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For many years a diet that was low in fat was recommended as the perfect way to stay slim and maintain a healthy heart. Recently there has been a cultural move towards increasing healthy fats and cutting carbs but for many people their DNA may be better suited to keeping dietary fat low.

For many years a diet that was low in fat was recommended as the perfect way to stay slim and maintain a healthy heart. Recently there has been a cultural move towards increasing healthy fats and cutting carbs but for many people their DNA may be better suited to keeping dietary fat low.

 

Variation in a gene associated with high levels of the body’s hunger hormone can lead to us craving high fat foods. People with this gene variation on both chromosomes are 70% more likely to be obese.  But it doesn’t have to be that way. A low fat, higher carb diet with plenty of exercise could be really helpful for weight loss as well as improving general health and wellbeing.

 

What is a low fat diet?

Fat is a very calorie dense food source containing 9 calories per gram compared to 4 calories in carbohydrates and protein. Low fat diets take advantage of this fact and restrict fat intake, avoiding oil and butter and choosing lower fat dairy alternatives. Meals are bulked up with fruit, vegetables and plenty of grains especially higher fibre whole grains. Popular examples include Slimmers’ World, Weightwatchers and the Rosemary Conley diets.

 

How do they work?

To lose weight, you need to burn more calories than you eat. Low fat foods have fewer calories, so by exercising and eating less than your body burns you will lose weight.

 

What should I eat?

Choose foods with a lower fat content: lean meat and poultry, fish and pulses. Fruit, vegetables and pulses of all kinds can be eaten freely, so this way of eating can be perfect for vegans. Select low fat alternatives such as skimmed milk, cottage cheese and yoghurts wherever possible. Grains including rice, oats and wheat can be eaten and will help satisfy hunger.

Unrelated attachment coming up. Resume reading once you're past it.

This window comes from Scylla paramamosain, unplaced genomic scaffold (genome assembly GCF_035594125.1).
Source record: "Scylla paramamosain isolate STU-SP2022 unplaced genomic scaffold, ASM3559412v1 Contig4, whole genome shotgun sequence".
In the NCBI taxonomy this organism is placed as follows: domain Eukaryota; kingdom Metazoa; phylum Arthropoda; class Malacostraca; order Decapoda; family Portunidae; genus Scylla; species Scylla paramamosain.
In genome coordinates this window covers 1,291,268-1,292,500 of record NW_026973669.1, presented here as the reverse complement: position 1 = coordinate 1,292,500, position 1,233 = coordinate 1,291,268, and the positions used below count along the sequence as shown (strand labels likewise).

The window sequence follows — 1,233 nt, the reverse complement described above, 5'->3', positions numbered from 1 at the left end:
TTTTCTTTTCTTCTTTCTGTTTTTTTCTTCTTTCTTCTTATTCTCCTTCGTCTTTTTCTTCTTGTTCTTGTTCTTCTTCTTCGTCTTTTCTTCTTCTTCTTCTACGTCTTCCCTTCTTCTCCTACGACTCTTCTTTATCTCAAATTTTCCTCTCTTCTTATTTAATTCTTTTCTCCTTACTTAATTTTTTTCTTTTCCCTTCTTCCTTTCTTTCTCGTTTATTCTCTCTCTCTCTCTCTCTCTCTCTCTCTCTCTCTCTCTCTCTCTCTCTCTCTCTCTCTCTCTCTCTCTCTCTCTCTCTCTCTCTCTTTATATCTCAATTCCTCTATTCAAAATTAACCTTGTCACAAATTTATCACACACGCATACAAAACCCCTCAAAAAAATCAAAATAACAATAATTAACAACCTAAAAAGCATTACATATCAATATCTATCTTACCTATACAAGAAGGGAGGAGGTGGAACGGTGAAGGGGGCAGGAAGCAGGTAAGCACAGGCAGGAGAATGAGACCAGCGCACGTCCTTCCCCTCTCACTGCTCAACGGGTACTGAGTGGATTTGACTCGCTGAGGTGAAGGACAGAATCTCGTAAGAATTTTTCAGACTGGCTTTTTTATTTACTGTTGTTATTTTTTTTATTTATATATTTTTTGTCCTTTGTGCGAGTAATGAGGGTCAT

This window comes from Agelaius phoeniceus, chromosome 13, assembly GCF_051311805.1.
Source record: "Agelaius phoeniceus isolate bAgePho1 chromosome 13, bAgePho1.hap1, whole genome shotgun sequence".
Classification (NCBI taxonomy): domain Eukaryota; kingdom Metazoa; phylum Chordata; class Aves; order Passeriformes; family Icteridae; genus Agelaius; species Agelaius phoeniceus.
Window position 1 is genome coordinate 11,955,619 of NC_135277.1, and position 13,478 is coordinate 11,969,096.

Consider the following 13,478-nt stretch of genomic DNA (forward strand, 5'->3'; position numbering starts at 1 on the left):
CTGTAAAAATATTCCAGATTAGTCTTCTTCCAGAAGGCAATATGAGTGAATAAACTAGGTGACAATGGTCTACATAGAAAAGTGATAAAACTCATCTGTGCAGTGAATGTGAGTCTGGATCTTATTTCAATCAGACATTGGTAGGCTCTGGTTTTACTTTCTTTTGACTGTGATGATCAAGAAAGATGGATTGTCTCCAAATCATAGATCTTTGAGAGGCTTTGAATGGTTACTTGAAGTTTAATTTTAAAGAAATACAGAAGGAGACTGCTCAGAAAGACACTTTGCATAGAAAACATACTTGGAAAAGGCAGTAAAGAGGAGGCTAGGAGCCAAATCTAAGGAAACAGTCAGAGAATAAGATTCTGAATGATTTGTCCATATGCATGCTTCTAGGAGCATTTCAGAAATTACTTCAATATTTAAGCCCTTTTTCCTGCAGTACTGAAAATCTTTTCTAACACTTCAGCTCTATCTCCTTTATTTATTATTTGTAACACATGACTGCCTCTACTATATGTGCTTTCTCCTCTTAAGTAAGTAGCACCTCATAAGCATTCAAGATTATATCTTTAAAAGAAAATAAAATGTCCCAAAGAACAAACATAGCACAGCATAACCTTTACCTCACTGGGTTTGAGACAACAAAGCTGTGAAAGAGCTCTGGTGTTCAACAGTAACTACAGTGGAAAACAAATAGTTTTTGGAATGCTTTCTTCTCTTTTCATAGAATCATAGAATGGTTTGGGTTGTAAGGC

What should I avoid?

Stay away from all fats. That means saying no to butter, oils, mayonnaise and rich salad dressings. Creamy sauces, cheese and fatty cuts of meat should also be avoided. Make sure you remove skin from chicken, cut off visible fat and try and grill rather than fry, to let any fat drip well away. You don’t have to completely ban sugar- but too many sweet treats will send your calories soaring, so eat in moderation.

 

The Good

This way of eating can be very flexible, allowing you to adapt to most situations. One or two cheats can easily be compensated for. Recent research has shown that a low fat and higher carbohydrate approach can be an effective way to lose body fat even when dietary sugar levels were higher.

The Bad

Eating a diet too low in fat can affect levels of fat-soluble vitamins A, D, E and K. Fat in our food can also help us feel full and satisfied, without it there may be a tendency to binge.

 

And the ugly

Low fat products can be stuffed full of artificial flavourings and sugar to try and improve the taste. Avoid these by choosing foods that are naturally lower in fat

 

A sample day

Breakfast: Porridge made with skimmed milk and blueberries, orange juice.

Lunch: Wholemeal sandwich with lean chicken and salad and an apple.

Supper: Pasta in a tomato sauce with tuna and vegetables. Low fat yoghurt.

Snacks: Crispbreads, rice cakes, fruit or crudités

 

If you’re eating out: Choose lean cuts of meat, fish or poultry with vegetables and rice or potatoes. Pasta with tomato sauce is lower in fat than cheesy or creamy recipes and if you’re ordering salad ask them to hold the dressing.

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Diet Low Fat Diet Nutrition DNAFit Genetics

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